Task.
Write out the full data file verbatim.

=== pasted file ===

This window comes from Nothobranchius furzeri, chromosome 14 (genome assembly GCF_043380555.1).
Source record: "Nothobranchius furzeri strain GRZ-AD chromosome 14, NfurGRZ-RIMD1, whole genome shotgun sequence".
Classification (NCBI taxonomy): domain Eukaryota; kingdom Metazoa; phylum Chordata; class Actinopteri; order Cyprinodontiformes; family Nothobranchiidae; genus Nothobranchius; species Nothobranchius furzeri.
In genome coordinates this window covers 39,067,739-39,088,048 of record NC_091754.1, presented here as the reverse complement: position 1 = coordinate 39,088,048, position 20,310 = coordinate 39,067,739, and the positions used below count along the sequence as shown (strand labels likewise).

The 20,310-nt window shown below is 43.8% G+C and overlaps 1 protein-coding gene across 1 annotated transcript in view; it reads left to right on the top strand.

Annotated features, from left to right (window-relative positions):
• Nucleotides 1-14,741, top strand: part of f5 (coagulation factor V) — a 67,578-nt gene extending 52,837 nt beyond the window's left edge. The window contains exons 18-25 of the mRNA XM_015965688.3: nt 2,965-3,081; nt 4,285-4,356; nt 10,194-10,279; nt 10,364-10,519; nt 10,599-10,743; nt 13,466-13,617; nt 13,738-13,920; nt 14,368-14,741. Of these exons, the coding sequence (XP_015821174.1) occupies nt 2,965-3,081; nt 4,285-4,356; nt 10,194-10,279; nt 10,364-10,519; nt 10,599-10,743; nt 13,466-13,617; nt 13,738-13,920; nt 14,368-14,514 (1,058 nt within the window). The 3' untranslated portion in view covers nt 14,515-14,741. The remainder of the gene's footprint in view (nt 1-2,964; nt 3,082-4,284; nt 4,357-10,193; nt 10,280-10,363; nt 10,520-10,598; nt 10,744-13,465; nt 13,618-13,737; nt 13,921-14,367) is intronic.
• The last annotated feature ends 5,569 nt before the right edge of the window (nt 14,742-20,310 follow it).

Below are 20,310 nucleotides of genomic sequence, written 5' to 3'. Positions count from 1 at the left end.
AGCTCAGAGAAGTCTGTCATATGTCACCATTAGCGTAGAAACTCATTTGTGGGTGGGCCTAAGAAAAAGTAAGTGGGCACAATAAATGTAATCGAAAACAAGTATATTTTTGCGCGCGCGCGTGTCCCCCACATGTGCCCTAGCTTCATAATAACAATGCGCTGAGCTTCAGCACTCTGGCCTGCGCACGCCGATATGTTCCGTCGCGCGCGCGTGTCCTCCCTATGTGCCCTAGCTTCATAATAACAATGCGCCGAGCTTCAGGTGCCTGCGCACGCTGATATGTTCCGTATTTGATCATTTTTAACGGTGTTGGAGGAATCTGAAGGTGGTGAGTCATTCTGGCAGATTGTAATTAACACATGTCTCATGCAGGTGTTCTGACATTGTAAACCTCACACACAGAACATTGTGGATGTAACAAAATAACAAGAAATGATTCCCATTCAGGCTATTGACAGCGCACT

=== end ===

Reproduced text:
This window comes from Nothobranchius furzeri, chromosome 14 (genome assembly GCF_043380555.1).
Source record: "Nothobranchius furzeri strain GRZ-AD chromosome 14, NfurGRZ-RIMD1, whole genome shotgun sequence".
Classification (NCBI taxonomy): domain Eukaryota; kingdom Metazoa; phylum Chordata; class Actinopteri; order Cyprinodontiformes; family Nothobranchiidae; genus Nothobranchius; species Nothobranchius furzeri.
In genome coordinates this window covers 39,067,739-39,088,048 of record NC_091754.1, presented here as the reverse complement: position 1 = coordinate 39,088,048, position 20,310 = coordinate 39,067,739, and the positions used below count along the sequence as shown (strand labels likewise).

The 20,310-nt window shown below is 43.8% G+C and overlaps 1 protein-coding gene across 1 annotated transcript in view; it reads left to right on the top strand.

Annotated features, from left to right (window-relative positions):
• Nucleotides 1-14,741, top strand: part of f5 (coagulation factor V) — a 67,578-nt gene extending 52,837 nt beyond the window's left edge. The window contains exons 18-25 of the mRNA XM_015965688.3: nt 2,965-3,081; nt 4,285-4,356; nt 10,194-10,279; nt 10,364-10,519; nt 10,599-10,743; nt 13,466-13,617; nt 13,738-13,920; nt 14,368-14,741. Of these exons, the coding sequence (XP_015821174.1) occupies nt 2,965-3,081; nt 4,285-4,356; nt 10,194-10,279; nt 10,364-10,519; nt 10,599-10,743; nt 13,466-13,617; nt 13,738-13,920; nt 14,368-14,514 (1,058 nt within the window). The 3' untranslated portion in view covers nt 14,515-14,741. The remainder of the gene's footprint in view (nt 1-2,964; nt 3,082-4,284; nt 4,357-10,193; nt 10,280-10,363; nt 10,520-10,598; nt 10,744-13,465; nt 13,618-13,737; nt 13,921-14,367) is intronic.
• The last annotated feature ends 5,569 nt before the right edge of the window (nt 14,742-20,310 follow it).

Below are 20,310 nucleotides of genomic sequence, written 5' to 3'. Positions count from 1 at the left end.
AGCTCAGAGAAGTCTGTCATATGTCACCATTAGCGTAGAAACTCATTTGTGGGTGGGCCTAAGAAAAAGTAAGTGGGCACAATAAATGTAATCGAAAACAAGTATATTTTTGCGCGCGCGCGTGTCCCCCACATGTGCCCTAGCTTCATAATAACAATGCGCTGAGCTTCAGCACTCTGGCCTGCGCACGCCGATATGTTCCGTCGCGCGCGCGTGTCCTCCCTATGTGCCCTAGCTTCATAATAACAATGCGCCGAGCTTCAGGTGCCTGCGCACGCTGATATGTTCCGTATTTGATCATTTTTAACGGTGTTGGAGGAATCTGAAGGTGGTGAGTCATTCTGGCAGATTGTAATTAACACATGTCTCATGCAGGTGTTCTGACATTGTAAACCTCACACACAGAACATTGTGGATGTAACAAAATAACAAGAAATGATTCCCATTCAGGCTATTGACAGCGCACT